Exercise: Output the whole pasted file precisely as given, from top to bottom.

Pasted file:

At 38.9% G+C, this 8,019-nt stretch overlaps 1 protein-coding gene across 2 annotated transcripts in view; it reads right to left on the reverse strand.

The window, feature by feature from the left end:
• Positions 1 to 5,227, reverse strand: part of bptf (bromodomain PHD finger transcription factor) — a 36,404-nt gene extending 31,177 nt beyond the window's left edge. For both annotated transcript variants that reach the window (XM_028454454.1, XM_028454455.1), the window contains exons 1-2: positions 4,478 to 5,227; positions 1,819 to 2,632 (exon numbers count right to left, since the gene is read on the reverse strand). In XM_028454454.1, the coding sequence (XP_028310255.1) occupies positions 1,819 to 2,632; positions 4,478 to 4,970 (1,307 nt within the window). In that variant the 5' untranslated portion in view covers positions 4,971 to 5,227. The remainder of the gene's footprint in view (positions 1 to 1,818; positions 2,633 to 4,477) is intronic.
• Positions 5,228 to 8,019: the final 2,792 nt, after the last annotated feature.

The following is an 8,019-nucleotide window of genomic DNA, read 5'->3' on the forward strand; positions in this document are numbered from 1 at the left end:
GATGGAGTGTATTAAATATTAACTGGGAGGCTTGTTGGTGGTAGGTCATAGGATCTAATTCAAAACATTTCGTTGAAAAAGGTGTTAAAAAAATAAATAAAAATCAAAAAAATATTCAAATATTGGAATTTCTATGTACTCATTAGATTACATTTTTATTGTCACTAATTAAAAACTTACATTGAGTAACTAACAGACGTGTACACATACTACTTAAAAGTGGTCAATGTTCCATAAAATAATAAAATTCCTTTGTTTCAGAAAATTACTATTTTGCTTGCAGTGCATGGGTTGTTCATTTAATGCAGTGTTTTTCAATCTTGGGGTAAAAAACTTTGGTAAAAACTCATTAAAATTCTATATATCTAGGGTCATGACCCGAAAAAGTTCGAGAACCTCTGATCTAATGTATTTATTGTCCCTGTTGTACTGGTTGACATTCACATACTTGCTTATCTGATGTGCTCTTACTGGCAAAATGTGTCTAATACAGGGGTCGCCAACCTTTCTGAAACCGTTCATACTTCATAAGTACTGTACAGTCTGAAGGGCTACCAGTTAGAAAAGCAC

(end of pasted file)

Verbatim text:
At 38.9% G+C, this 8,019-nt stretch overlaps 1 protein-coding gene across 2 annotated transcripts in view; it reads right to left on the reverse strand.

The window, feature by feature from the left end:
• Positions 1 to 5,227, reverse strand: part of bptf (bromodomain PHD finger transcription factor) — a 36,404-nt gene extending 31,177 nt beyond the window's left edge. For both annotated transcript variants that reach the window (XM_028454454.1, XM_028454455.1), the window contains exons 1-2: positions 4,478 to 5,227; positions 1,819 to 2,632 (exon numbers count right to left, since the gene is read on the reverse strand). In XM_028454454.1, the coding sequence (XP_028310255.1) occupies positions 1,819 to 2,632; positions 4,478 to 4,970 (1,307 nt within the window). In that variant the 5' untranslated portion in view covers positions 4,971 to 5,227. The remainder of the gene's footprint in view (positions 1 to 1,818; positions 2,633 to 4,477) is intronic.
• Positions 5,228 to 8,019: the final 2,792 nt, after the last annotated feature.

The following is an 8,019-nucleotide window of genomic DNA, read 5'->3' on the forward strand; positions in this document are numbered from 1 at the left end:
GATGGAGTGTATTAAATATTAACTGGGAGGCTTGTTGGTGGTAGGTCATAGGATCTAATTCAAAACATTTCGTTGAAAAAGGTGTTAAAAAAATAAATAAAAATCAAAAAAATATTCAAATATTGGAATTTCTATGTACTCATTAGATTACATTTTTATTGTCACTAATTAAAAACTTACATTGAGTAACTAACAGACGTGTACACATACTACTTAAAAGTGGTCAATGTTCCATAAAATAATAAAATTCCTTTGTTTCAGAAAATTACTATTTTGCTTGCAGTGCATGGGTTGTTCATTTAATGCAGTGTTTTTCAATCTTGGGGTAAAAAACTTTGGTAAAAACTCATTAAAATTCTATATATCTAGGGTCATGACCCGAAAAAGTTCGAGAACCTCTGATCTAATGTATTTATTGTCCCTGTTGTACTGGTTGACATTCACATACTTGCTTATCTGATGTGCTCTTACTGGCAAAATGTGTCTAATACAGGGGTCGCCAACCTTTCTGAAACCGTTCATACTTCATAAGTACTGTACAGTCTGAAGGGCTACCAGTTAGAAAAGCAC